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1.
Clin Podiatr Med Surg ; 37(1): 151-169, 2020 Jan.
Artigo em Inglês | MEDLINE | ID: mdl-31735265

RESUMO

Biomechanical changes to the lower extremity in patients with diabetes mellitus are typically greatest with peripheral neuropathy, although peripheral arterial disease also impacts limb function. Changes to anatomic structures can impact daily function. These static changes, coupled with kinetic and kinematic changes of gait, lead to increased vertical and shear ground reactive forces, resulting in ulcerations. Unsteadiness secondary to diminished postural stability and increased sway increase fall risk. These clinical challenges and exacerbation of foot position and dynamic changes associated with limb salvage procedures, amputations, and prostheses are necessary and can impact daily function, independence, quality of life, and mortality.


Assuntos
Pé Diabético/fisiopatologia , Pé Diabético/terapia , Amputação , Membros Artificiais , Fenômenos Biomecânicos , Pé Diabético/etiologia , Marcha , Humanos , Salvamento de Membro
2.
Angiol Sosud Khir ; 25(4): 28-33, 2019.
Artigo em Russo | MEDLINE | ID: mdl-31855198

RESUMO

BACKGROUND: Diabetes mellitus a commonly encountered pathology in the whole world and has a tendency towards steady growth of morbidity and development of vascular complications. The presence of haemostatic disorders and genetic susceptibility to thrombosis in patients with diabetes mellitus increases the risk for the development of thrombotic complications. AIM: The purpose of the study was to determine the incidence rate of thrombophilic conditions (TC) and thrombosis-associated gene carrier status (TAGCS) in patients suffering from neuroischaemic form of diabetic foot. PATIENTS AND METHODS: The study enrolled a total of 38 patients undergoing treatment at the Department of Vascular Surgery for critical ischaemia of lower limbs combined with diabetes mellitus during the period from 2016 to 2018. There were 29 (76.3%) men and 9 (23.7%) women. The mean age amounted to 58.9±7.3 years. The diagnosis of TC and TAGCS was made based on the study for the presence of the markers of antiphospholipid syndrome, level of homocysteine and antithrombin III, proteins C and S, as well as comprehensive genetic study in order to reveal gene polymorphisms (prothrombin, Leiden mutation, MTHFR gene, MTR gene and others). Based on the obtained findings we calculated the incidence rate of TC and TAGCS, as well as their combinations in the examined patients. RESULTS: In the studied group of patients we revealed various incidence of TC and TAGCS, and, most importantly, that of a combination of these conditions. All cases of thrombophilias were combined with TAGCS. Hyperhomocysteinemia was most commonly combined with the MTRR 66 A>G gene mutation, the presence of lupus anticoagulant - with PAI-1 675 5G>4G, whereas thrombophilic conditions - with MTRR 66 A>G and PAI-I - 675 5G>4G. Two patients were found to be carriers of the factor V Leiden mutation. CONCLUSION: The examined patients were diagnosed as having TC or TAGCS, as well as their combinations in one form or another, thus increasing the risk for the development of thromboses and embolisms in such patients.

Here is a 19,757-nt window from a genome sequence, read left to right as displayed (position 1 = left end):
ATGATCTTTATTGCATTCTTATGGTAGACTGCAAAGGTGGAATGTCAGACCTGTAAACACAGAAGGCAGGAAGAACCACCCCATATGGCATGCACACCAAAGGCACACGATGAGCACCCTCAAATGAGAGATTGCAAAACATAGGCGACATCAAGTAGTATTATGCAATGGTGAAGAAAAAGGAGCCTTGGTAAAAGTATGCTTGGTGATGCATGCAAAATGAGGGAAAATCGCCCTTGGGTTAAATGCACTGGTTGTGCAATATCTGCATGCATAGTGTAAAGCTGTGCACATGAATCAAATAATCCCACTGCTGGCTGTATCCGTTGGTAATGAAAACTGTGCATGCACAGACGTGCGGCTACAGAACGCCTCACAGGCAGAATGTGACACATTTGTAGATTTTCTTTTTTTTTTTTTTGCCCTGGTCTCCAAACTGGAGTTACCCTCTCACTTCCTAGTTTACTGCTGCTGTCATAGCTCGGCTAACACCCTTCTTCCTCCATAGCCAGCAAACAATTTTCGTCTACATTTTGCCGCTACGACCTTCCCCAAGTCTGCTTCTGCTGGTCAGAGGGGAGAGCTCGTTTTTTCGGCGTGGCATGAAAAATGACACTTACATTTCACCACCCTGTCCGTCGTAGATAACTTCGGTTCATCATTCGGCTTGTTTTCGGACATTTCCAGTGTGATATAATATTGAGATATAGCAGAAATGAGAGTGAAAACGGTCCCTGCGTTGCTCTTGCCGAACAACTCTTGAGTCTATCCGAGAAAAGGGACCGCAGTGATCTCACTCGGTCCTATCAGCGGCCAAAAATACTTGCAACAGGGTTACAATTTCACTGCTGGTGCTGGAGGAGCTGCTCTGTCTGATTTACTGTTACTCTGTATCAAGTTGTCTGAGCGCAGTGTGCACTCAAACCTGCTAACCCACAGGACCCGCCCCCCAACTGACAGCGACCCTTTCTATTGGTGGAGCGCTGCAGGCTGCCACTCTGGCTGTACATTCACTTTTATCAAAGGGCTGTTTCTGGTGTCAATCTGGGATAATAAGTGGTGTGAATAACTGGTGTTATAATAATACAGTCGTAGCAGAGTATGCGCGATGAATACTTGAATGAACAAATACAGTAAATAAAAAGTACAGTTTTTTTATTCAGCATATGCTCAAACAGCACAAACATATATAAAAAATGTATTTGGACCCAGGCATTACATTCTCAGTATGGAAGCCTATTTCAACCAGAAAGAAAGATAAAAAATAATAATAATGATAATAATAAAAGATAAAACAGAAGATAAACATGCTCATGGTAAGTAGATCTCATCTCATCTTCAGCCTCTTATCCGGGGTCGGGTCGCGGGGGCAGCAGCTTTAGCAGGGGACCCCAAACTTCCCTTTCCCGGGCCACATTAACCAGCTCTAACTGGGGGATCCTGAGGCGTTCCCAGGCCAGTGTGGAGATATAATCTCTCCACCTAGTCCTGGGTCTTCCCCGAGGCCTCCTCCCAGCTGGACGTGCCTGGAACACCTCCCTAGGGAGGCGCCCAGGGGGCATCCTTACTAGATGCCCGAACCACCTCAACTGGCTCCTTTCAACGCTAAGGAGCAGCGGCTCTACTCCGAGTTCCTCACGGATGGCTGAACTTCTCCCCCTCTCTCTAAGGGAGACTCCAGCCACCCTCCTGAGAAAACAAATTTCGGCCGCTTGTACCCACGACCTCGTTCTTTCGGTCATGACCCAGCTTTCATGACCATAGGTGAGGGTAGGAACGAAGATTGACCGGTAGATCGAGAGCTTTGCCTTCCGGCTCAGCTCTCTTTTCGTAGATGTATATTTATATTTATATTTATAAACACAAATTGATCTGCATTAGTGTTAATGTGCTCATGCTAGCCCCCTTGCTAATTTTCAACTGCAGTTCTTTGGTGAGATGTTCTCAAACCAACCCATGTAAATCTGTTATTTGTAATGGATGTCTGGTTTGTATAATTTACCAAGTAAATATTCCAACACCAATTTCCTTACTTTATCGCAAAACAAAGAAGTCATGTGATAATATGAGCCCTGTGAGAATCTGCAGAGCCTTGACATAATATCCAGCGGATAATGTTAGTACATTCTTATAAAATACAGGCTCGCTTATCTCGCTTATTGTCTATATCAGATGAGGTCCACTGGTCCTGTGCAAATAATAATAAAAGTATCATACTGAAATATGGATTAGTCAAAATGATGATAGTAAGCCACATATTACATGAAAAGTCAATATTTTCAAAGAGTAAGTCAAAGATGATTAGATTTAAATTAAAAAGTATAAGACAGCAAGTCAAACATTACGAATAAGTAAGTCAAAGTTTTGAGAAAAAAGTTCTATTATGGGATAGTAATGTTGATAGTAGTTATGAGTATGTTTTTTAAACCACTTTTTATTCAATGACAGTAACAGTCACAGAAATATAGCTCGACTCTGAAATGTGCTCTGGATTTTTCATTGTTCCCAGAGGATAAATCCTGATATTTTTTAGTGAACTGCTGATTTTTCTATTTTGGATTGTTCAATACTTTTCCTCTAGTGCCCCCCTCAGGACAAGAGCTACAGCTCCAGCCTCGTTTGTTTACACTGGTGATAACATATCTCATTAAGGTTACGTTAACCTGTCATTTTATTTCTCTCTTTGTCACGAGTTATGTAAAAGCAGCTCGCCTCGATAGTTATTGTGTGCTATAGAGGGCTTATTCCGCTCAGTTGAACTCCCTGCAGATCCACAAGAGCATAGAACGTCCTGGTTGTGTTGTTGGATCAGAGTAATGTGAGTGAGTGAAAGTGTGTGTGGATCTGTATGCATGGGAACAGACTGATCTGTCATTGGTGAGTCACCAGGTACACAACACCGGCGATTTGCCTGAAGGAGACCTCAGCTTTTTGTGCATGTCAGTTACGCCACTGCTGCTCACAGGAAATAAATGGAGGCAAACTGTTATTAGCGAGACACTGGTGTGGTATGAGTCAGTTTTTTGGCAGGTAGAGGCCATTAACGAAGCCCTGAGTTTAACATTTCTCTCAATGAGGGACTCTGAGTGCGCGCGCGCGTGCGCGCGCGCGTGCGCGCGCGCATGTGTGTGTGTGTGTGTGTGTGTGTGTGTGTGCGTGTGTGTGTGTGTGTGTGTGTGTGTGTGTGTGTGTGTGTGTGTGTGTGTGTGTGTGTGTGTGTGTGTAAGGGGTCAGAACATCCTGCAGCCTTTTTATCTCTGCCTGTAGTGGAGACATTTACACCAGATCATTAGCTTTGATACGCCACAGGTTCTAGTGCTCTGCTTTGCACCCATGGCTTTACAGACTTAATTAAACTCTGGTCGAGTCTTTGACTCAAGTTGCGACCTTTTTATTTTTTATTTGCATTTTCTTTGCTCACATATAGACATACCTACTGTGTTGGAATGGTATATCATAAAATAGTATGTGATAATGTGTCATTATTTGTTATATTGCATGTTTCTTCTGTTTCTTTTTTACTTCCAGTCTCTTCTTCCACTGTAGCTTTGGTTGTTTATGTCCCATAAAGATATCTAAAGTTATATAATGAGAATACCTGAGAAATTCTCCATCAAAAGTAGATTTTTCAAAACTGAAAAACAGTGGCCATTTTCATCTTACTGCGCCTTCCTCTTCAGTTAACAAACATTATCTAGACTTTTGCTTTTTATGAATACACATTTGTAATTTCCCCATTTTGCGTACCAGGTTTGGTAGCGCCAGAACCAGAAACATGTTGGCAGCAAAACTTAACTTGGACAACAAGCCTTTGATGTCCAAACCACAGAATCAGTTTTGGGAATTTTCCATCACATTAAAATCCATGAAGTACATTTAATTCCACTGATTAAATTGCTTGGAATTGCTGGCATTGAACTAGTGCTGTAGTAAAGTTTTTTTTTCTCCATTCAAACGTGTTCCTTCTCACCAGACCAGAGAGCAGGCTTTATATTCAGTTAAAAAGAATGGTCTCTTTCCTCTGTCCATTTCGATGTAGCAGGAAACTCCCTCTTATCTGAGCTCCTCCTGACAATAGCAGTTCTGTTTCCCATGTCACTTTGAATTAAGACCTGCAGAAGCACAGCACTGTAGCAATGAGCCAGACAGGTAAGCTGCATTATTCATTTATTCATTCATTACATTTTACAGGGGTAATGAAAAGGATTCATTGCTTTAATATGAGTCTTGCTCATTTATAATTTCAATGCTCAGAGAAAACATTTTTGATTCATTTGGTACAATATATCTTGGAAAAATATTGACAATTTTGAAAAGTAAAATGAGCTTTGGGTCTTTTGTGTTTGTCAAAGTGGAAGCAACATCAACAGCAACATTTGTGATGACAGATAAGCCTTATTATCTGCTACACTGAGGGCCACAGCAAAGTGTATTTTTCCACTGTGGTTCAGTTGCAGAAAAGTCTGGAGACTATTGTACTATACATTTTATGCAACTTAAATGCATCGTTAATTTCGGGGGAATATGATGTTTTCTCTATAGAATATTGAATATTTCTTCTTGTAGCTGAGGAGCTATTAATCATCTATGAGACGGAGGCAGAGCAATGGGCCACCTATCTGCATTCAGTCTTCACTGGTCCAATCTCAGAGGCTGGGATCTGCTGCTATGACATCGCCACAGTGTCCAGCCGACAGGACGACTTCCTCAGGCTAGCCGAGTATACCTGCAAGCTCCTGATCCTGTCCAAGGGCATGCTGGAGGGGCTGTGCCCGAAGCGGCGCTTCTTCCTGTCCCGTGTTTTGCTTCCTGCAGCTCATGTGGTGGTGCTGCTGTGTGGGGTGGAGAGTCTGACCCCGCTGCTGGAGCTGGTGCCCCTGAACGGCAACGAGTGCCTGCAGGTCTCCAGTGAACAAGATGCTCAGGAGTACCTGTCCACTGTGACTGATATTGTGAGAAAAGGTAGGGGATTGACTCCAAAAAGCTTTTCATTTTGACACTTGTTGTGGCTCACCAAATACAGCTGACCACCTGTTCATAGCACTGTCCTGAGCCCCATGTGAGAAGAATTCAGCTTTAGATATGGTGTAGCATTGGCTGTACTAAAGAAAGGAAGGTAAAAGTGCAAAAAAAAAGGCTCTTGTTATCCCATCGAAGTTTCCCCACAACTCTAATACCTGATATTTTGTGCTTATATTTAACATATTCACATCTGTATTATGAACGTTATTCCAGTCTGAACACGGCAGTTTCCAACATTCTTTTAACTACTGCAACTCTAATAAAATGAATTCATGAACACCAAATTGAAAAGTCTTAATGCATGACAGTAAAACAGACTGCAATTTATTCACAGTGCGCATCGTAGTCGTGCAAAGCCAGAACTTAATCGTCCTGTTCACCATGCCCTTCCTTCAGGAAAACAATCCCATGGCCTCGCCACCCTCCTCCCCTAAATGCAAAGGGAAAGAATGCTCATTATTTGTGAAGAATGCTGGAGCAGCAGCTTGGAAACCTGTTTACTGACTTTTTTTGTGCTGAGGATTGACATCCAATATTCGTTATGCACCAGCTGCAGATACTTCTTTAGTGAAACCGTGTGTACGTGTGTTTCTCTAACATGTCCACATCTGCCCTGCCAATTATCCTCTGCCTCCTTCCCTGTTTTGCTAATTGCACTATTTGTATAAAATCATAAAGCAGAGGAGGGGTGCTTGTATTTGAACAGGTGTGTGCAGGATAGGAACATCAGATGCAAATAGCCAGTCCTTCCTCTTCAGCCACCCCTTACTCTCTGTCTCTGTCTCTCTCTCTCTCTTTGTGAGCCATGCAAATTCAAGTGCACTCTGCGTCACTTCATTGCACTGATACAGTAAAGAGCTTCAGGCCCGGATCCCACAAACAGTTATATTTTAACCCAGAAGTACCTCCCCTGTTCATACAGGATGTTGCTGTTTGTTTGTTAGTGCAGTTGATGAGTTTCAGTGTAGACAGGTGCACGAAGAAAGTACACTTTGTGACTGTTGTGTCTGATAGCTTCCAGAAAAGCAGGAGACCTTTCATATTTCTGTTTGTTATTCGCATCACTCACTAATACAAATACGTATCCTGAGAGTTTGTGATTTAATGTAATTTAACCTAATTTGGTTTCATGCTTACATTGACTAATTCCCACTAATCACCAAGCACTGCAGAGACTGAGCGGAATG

Assuntos
Complicações do Diabetes/complicações , Pé Diabético/etiologia , Tromboembolia/etiologia , Trombofilia/complicações , Idoso , Complicações do Diabetes/genética , Pé Diabético/genética , Feminino , Heterozigoto , Humanos , Masculino , Pessoa de Meia-Idade , Prevalência , Fatores de Risco , Tromboembolia/genética , Trombofilia/genética
3.
Pan Afr Med J ; 33: 103, 2019.
Artigo em Inglês | MEDLINE | ID: mdl-31489081

RESUMO

Introduction: Foot deformities and amputations are parameters that have been studied as risk factors for diabetic foot ulceration (DFU). However, inclusion of "foot deformities" and "amputations" in a single, broad variable and with reference to the severity of these deformities, may better characterize subjects who are prone to develop DFU. Methods: The objective of the study was the examination of amputative and non-amputative foot deformities severity as risk factor for DFU in relation with the other established risk factors. A cross-sectional and case-control study was conducted from October 2005 to November 2016. One hundred and thirty-four subjects with type 1 and 2 diabetes, with and without active foot ulcers, participated. A structured quantitative interview guide was used. Univariate logistic regression analysis for the literature's established risk factors was performed, as well as for two versions of the "amputative and non-amputative foot deformities severity" variable. Subsequently, multivariate logistic regression analysis (MLRA) for three models and receiver operating characteristic (ROC) curve analysis were carried out. Results: From the MLRA, only PAD (peripheral arterial disease) was significant (OR 3.56, 95% CI 1.17-10.82, P=0.025 and OR 3.33, 95% CI 1.02-10.08, P=0.033). Concerning the ROC curve analysis of the models, the one with the three categories amputative and non-amputative foot deformities severity variable, had the greatest area under the ROC curve (0.763, P<0.001). Conclusion: A united variable for lower extremity amputations and other foot deformities with reference to their severity, could be more helpful to the clinicians in identifying patients with diabetes at risk for foot ulceration.